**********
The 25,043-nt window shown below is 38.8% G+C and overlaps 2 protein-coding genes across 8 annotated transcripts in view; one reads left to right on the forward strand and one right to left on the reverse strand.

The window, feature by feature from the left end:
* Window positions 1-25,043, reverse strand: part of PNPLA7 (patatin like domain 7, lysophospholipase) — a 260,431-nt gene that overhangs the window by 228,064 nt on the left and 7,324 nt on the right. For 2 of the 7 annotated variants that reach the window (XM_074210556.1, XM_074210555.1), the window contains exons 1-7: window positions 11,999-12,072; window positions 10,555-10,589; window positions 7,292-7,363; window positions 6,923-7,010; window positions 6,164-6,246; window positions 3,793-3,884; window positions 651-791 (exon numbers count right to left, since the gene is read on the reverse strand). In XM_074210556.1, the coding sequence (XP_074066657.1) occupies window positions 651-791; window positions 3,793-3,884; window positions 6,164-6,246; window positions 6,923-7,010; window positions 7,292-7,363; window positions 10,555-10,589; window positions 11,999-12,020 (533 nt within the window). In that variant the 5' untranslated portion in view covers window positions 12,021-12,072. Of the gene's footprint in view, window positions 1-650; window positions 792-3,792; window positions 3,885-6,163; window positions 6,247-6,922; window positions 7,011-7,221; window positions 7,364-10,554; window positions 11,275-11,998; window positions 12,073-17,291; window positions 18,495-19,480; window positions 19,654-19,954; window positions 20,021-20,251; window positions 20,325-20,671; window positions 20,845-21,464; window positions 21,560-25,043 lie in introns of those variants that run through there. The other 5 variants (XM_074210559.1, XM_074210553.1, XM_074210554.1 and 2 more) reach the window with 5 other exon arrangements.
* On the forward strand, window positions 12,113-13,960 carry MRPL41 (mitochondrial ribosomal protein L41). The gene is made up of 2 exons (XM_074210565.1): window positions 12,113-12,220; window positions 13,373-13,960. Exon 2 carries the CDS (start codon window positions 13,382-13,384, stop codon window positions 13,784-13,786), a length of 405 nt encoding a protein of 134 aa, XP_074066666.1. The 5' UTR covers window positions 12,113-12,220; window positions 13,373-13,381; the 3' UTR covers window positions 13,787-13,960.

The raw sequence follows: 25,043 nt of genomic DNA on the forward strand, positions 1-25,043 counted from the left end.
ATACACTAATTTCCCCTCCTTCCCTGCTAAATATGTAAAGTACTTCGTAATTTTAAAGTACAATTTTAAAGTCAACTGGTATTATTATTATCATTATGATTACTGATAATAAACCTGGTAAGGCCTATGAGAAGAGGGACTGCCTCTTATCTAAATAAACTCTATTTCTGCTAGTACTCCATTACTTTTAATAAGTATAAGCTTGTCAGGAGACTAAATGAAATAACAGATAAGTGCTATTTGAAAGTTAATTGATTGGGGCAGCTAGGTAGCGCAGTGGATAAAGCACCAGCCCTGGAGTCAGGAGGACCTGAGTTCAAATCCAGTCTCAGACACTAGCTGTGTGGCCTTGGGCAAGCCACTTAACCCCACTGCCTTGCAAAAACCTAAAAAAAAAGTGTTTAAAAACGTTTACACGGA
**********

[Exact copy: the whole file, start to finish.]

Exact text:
The 25,043-nt window shown below is 38.8% G+C and overlaps 2 protein-coding genes across 8 annotated transcripts in view; one reads left to right on the forward strand and one right to left on the reverse strand.

The window, feature by feature from the left end:
* Window positions 1-25,043, reverse strand: part of PNPLA7 (patatin like domain 7, lysophospholipase) — a 260,431-nt gene that overhangs the window by 228,064 nt on the left and 7,324 nt on the right. For 2 of the 7 annotated variants that reach the window (XM_074210556.1, XM_074210555.1), the window contains exons 1-7: window positions 11,999-12,072; window positions 10,555-10,589; window positions 7,292-7,363; window positions 6,923-7,010; window positions 6,164-6,246; window positions 3,793-3,884; window positions 651-791 (exon numbers count right to left, since the gene is read on the reverse strand). In XM_074210556.1, the coding sequence (XP_074066657.1) occupies window positions 651-791; window positions 3,793-3,884; window positions 6,164-6,246; window positions 6,923-7,010; window positions 7,292-7,363; window positions 10,555-10,589; window positions 11,999-12,020 (533 nt within the window). In that variant the 5' untranslated portion in view covers window positions 12,021-12,072. Of the gene's footprint in view, window positions 1-650; window positions 792-3,792; window positions 3,885-6,163; window positions 6,247-6,922; window positions 7,011-7,221; window positions 7,364-10,554; window positions 11,275-11,998; window positions 12,073-17,291; window positions 18,495-19,480; window positions 19,654-19,954; window positions 20,021-20,251; window positions 20,325-20,671; window positions 20,845-21,464; window positions 21,560-25,043 lie in introns of those variants that run through there. The other 5 variants (XM_074210559.1, XM_074210553.1, XM_074210554.1 and 2 more) reach the window with 5 other exon arrangements.
* On the forward strand, window positions 12,113-13,960 carry MRPL41 (mitochondrial ribosomal protein L41). The gene is made up of 2 exons (XM_074210565.1): window positions 12,113-12,220; window positions 13,373-13,960. Exon 2 carries the CDS (start codon window positions 13,382-13,384, stop codon window positions 13,784-13,786), a length of 405 nt encoding a protein of 134 aa, XP_074066666.1. The 5' UTR covers window positions 12,113-12,220; window positions 13,373-13,381; the 3' UTR covers window positions 13,787-13,960.

The raw sequence follows: 25,043 nt of genomic DNA on the forward strand, positions 1-25,043 counted from the left end.
ATACACTAATTTCCCCTCCTTCCCTGCTAAATATGTAAAGTACTTCGTAATTTTAAAGTACAATTTTAAAGTCAACTGGTATTATTATTATCATTATGATTACTGATAATAAACCTGGTAAGGCCTATGAGAAGAGGGACTGCCTCTTATCTAAATAAACTCTATTTCTGCTAGTACTCCATTACTTTTAATAAGTATAAGCTTGTCAGGAGACTAAATGAAATAACAGATAAGTGCTATTTGAAAGTTAATTGATTGGGGCAGCTAGGTAGCGCAGTGGATAAAGCACCAGCCCTGGAGTCAGGAGGACCTGAGTTCAAATCCAGTCTCAGACACTAGCTGTGTGGCCTTGGGCAAGCCACTTAACCCCACTGCCTTGCAAAAACCTAAAAAAAAAGTGTTTAAAAACGTTTACACGGA